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Hi, Jennifer.  As someone who started college late (age 29), I cringed a
little when you stated your commitment to research "performed on this
decade."  Where does that leave Darwin?  Or Ann Brown?  Or zillions of
others?  My point, however, is not to argue that there is wisdom in
precedent, but to suggest that you may find a kindred spirit in Robert
Sternberg, the Yale psychologist.  During the recent ice storm in Maine, I
had the opportunity to read his SUCCESSFUL INTELLIGENCE and I think I
underlined every word.  His analysis of the problems with SAT's and other
tests of intelligence/aptitude/potential are worth noting.  Just a thought.
Mary Leslie

At 04:46 PM 1/7/98 -0600, you wrote:
>     "Only 3 of 46 studies reviewed in 1971 showed a significant
>     relationship between GPA and performance; half the studies showed no
>     correlation whatsoever."
>
>     What does this quote mean to me?
>
>     First of all, I don't pay much attention to outdated studies.  I
>     prefer to use research that was performed in this decade.  In 1971, I
>     wasn't even an embryo.  How could research from 1971 apply to me? (I
>     mean no offense to any of my elders, nor do I wish to reflect any
>     disrespect for the past.  These studies are extremely interesting when
>     studying the history of education and society in the seventies.)
>
>     However, this quote suggests something which could be considered true
>     in modern times.  Judging from experience and observation, I feel that
>     there is less of a correlation between GPA and performance than there
>     should be.  When speaking of performance, I am defining it as career
>     success and income.  If a recent study was available for reference, I
>     have a hunch that only those with the highest GPA's from the most
>     prestigious universities with extremely specialized degrees would
>     achieve career success and earn the kind of money they deserve, if not
>     more.  Those with high to average GPA's would probably achieve the
>     same amount of success, and those with below-average GPA's might
>     "perform" slightly lower than the high to average.
>
>     There are several reasons why a GPA will not predict an individual's
>     success, just as there are several reasons success does not correlate
>     with GPA's.  An SAT score reflects a student's raw intellectual
>     potential in generic subjects.  A GPA reflects the hard work an
>     individual invests in his or her education.  It is a cumulative
>     measure of the effort applied in every class of a student's academic
>     career, as well as a measure of the student's talent in his or her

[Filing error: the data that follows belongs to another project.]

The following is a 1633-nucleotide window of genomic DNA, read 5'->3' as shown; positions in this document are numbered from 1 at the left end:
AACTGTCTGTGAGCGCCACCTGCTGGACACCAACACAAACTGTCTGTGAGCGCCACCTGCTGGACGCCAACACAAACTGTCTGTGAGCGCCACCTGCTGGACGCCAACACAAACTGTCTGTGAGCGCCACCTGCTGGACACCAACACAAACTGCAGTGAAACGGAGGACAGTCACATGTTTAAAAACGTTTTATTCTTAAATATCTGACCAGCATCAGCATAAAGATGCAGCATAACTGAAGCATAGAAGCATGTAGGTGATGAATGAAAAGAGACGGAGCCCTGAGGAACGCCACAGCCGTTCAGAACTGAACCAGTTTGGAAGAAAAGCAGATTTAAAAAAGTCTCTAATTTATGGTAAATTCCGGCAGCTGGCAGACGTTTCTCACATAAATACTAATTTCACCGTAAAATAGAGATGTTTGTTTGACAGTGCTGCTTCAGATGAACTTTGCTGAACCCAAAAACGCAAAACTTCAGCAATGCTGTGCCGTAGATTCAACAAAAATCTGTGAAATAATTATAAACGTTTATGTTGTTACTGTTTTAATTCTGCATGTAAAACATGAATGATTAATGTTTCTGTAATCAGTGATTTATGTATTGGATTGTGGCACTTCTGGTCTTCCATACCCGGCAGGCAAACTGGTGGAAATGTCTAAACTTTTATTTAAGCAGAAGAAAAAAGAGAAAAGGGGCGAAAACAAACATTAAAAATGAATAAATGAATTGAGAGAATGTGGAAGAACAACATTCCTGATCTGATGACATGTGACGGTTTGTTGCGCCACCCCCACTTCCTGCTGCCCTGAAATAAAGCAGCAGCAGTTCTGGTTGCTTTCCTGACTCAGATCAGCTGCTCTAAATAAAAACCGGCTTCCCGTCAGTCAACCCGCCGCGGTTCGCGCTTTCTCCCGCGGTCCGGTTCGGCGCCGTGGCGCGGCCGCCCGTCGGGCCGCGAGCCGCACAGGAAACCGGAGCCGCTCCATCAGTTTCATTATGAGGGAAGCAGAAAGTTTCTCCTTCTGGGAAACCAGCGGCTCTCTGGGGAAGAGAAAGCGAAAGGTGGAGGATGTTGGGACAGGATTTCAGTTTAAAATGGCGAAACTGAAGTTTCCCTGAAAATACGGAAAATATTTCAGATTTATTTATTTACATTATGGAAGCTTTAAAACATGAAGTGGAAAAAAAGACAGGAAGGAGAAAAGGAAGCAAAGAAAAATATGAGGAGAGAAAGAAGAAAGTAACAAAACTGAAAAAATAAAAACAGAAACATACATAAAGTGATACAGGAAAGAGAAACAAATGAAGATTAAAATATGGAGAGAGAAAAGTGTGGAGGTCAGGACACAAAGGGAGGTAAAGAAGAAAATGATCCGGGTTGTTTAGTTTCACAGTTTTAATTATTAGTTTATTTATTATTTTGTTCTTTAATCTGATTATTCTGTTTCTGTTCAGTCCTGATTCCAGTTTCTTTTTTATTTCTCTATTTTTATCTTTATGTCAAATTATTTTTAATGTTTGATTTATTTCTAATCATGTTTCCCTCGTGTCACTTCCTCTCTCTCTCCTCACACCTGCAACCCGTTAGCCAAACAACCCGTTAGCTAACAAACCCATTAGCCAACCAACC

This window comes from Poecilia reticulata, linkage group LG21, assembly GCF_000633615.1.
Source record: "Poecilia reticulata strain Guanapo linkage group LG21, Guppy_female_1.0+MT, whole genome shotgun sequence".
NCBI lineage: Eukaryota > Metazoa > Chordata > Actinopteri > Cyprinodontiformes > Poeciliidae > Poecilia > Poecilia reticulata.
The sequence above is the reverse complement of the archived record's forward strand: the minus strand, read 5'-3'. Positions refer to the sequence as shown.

>     degree area.  If a student achieves the success measured by a GPA,
>     this does not guarantee career success.  What if the student excelled
>     in an area where the career market was flooded?  What if the student
>     decided to dedicate that brilliant mind to work that was low-paying,
>     anonymous, or otherwise considered unsuccessful because that student
>     wanted a rewarding or morally-satisfying career?  What if the student
>     had to make sacrifices for his or her family and took an
>     "unsuccessful" job to make money and provide them with benefits?  What
>     if the student dedicated herself to the most noble career of all,
>     motherhood?  These are considerations we must make when considering
>     studies on success and performance.
>
>     Did you ever meet a blue-collar worker who had no GPA, or one who
>     dropped out of college?  Many of them achieve a great deal of genuine
>     success, both career-related and economically.  Some own their own
>     businesses, some are prominent members of their union. They didn't
>     need a degree to succeed in an occupation for which they had talent.
>
>     Did you ever meet a salesman who skimmed through college to get a
>     marketing degree, but made millions by manipulating his or her
>     customers?  Did you ever meet a high-school dropout with millions of
>     dollars from shady business deals, lawsuits, and kickbacks from other
>     corrupt individuals?  These people may have a title and make money
>     doing something they are good at, but that isn't success if you ask
>     me.
>
>     A student's academic performance can be reasonably measured by a
>     cumulative GPA.  However, one's life performance cannot be measured by
>     title, income, and career achievement alone.  Success must also be
>     judged by personal enjoyment of life and career, the impact a person
>     has on the lives of others, and the good a person does to the world.
>     Afterall, why else are we here?
>
>     These are just my humble thoughts, pondered at my very rewarding (but
>     not prestigious) job, where I help to change the world (at an income
>     much lower than a person with my GPA should earn).  I am happy, I feel
>     am successful, and I am very grateful to the person who made me really
>     think about it.
>
>     Jennifer Lynn Tinsley
>     Academic Coordinator
>     Developmental Education
>     Moraine Valley Community College
>
Mary F. Leslie,
Director of Developmental Skills
University of Maine at Augusta
253 Augusta Civic Center
46 University Drive
Augusta, ME  04330-4910
(207) 621-3151
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http://www.uma.maine.edu